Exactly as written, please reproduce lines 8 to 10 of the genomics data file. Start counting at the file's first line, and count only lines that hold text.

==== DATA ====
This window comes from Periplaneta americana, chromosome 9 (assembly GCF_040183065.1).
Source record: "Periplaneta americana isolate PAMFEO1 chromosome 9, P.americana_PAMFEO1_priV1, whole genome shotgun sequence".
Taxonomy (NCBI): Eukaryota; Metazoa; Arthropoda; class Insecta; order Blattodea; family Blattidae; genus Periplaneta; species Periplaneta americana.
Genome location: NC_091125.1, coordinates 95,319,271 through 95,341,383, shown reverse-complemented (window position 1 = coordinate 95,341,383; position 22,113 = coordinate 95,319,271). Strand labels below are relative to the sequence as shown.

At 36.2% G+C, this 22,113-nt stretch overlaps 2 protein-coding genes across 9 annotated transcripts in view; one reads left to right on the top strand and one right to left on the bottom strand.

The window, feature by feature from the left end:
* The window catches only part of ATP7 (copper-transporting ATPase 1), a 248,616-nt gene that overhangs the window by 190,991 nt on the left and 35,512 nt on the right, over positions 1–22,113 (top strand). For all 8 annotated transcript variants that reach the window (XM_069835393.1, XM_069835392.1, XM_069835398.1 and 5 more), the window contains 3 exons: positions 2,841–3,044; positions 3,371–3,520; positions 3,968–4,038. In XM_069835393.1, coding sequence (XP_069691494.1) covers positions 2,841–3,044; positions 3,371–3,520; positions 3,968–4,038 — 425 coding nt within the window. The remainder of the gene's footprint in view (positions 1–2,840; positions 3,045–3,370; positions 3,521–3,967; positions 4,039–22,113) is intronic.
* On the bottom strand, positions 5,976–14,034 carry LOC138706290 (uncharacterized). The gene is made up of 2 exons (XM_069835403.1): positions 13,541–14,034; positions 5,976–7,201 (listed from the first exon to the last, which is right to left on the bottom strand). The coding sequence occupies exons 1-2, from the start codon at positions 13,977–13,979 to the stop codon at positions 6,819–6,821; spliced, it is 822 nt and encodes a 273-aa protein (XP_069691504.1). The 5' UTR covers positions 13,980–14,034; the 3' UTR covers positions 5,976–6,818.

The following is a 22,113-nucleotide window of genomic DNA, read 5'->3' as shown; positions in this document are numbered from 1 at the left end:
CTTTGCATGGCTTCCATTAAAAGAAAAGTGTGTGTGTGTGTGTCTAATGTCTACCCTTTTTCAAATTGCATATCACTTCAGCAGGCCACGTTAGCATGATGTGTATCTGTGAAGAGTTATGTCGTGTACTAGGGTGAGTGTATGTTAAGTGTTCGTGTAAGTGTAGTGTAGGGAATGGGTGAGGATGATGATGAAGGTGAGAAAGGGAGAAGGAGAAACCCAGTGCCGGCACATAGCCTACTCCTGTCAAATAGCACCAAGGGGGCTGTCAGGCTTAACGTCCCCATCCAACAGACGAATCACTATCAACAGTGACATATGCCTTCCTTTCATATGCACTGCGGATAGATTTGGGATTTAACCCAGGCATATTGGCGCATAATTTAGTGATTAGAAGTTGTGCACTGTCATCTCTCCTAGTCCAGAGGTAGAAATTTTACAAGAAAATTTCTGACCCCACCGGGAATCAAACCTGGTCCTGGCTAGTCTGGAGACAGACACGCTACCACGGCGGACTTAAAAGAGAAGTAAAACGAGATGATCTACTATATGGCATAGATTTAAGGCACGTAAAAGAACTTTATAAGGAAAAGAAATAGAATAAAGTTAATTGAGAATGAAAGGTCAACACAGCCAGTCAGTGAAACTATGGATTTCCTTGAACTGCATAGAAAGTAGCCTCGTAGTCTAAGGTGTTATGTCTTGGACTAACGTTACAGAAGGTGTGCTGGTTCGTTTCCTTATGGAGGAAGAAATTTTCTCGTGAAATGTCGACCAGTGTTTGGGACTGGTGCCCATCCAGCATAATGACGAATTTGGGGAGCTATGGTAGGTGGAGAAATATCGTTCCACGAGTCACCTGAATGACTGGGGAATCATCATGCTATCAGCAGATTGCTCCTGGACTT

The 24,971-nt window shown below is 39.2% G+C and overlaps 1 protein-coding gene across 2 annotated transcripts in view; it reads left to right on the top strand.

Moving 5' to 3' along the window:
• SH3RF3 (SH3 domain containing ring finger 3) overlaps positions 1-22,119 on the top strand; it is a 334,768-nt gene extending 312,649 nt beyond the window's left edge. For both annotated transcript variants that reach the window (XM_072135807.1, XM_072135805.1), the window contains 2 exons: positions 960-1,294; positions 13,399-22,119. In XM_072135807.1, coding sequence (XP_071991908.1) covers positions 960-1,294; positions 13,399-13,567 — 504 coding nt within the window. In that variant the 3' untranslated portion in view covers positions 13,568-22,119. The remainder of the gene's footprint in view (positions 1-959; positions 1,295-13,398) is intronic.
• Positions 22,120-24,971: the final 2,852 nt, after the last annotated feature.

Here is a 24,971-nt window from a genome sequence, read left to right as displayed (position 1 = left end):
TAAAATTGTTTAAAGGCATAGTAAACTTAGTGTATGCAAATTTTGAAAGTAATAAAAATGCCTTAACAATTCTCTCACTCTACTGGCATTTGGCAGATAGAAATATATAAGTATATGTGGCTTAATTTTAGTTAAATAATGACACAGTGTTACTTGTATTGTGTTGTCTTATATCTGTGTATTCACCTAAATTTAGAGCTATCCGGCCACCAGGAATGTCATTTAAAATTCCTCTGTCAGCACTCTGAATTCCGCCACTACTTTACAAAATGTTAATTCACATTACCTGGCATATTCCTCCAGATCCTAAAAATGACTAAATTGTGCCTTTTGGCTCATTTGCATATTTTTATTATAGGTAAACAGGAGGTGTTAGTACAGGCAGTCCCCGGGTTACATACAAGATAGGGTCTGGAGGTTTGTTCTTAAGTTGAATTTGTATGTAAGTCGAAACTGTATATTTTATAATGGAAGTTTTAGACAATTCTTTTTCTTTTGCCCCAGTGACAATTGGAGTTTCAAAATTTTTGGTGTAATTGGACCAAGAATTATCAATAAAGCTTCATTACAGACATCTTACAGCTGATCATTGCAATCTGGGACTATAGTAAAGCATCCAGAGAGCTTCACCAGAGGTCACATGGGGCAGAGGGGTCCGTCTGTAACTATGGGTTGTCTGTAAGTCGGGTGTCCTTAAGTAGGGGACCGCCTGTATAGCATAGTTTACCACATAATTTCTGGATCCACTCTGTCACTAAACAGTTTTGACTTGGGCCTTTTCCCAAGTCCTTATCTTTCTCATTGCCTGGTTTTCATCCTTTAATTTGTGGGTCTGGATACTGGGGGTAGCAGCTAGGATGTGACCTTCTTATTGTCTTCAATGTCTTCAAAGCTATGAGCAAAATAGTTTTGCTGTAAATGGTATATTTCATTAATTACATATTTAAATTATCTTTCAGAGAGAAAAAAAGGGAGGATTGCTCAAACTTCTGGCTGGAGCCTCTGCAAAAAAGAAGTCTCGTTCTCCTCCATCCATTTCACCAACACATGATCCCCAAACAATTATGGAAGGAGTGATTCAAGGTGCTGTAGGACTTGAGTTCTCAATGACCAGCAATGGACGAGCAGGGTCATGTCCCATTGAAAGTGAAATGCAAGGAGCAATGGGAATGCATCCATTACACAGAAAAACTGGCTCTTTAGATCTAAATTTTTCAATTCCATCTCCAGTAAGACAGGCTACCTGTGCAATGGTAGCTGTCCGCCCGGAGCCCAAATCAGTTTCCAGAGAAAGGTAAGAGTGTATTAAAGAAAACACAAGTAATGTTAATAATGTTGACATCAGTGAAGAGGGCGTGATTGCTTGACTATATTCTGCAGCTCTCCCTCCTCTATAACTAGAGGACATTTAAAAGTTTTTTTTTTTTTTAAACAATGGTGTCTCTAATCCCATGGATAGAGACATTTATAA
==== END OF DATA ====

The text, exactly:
* On the bottom strand, positions 5,976–14,034 carry LOC138706290 (uncharacterized). The gene is made up of 2 exons (XM_069835403.1): positions 13,541–14,034; positions 5,976–7,201 (listed from the first exon to the last, which is right to left on the bottom strand). The coding sequence occupies exons 1-2, from the start codon at positions 13,977–13,979 to the stop codon at positions 6,819–6,821; spliced, it is 822 nt and encodes a 273-aa protein (XP_069691504.1). The 5' UTR covers positions 13,980–14,034; the 3' UTR covers positions 5,976–6,818.

The following is a 22,113-nucleotide window of genomic DNA, read 5'->3' as shown; positions in this document are numbered from 1 at the left end:
CTTTGCATGGCTTCCATTAAAAGAAAAGTGTGTGTGTGTGTGTCTAATGTCTACCCTTTTTCAAATTGCATATCACTTCAGCAGGCCACGTTAGCATGATGTGTATCTGTGAAGAGTTATGTCGTGTACTAGGGTGAGTGTATGTTAAGTGTTCGTGTAAGTGTAGTGTAGGGAATGGGTGAGGATGATGATGAAGGTGAGAAAGGGAGAAGGAGAAACCCAGTGCCGGCACATAGCCTACTCCTGTCAAATAGCACCAAGGGGGCTGTCAGGCTTAACGTCCCCATCCAACAGACGAATCACTATCAACAGTGACATATGCCTTCCTTTCATATGCACTGCGGATAGATTTGGGATTTAACCCAGGCATATTGGCGCATAATTTAGTGATTAGAAGTTGTGCACTGTCATCTCTCCTAGTCCAGAGGTAGAAATTTTACAAGAAAATTTCTGACCCCACCGGGAATCAAACCTGGTCCTGGCTAGTCTGGAGACAGACACGCTACCACGGCGGACTTAAAAGAGAAGTAAAACGAGATGATCTACTATATGGCATAGATTTAAGGCACGTAAAAGAACTTTATAAGGAAAAGAAATAGAATAAAGTTAATTGAGAATGAAAGGTCAACACAGCCAGTCAGTGAAACTATGGATTTCCTTGAACTGCATAGAAAGTAGCCTCGTAGTCTAAGGTGTTATGTCTTGGACTAACGTTACAGAAGGTGTGCTGGTTCGTTTCCTTATGGAGGAAGAAATTTTCTCGTGAAATGTCGACCAGTGTTTGGGACTGGTGCCCATCCAGCATAATGACGAATTTGGGGAGCTATGGTAGGTGGAGAAATATCGTTCCACGAGTCACCTGAATGACTGGGGAATCATCATGCTATCAGCAGATTGCTCCTGGACTT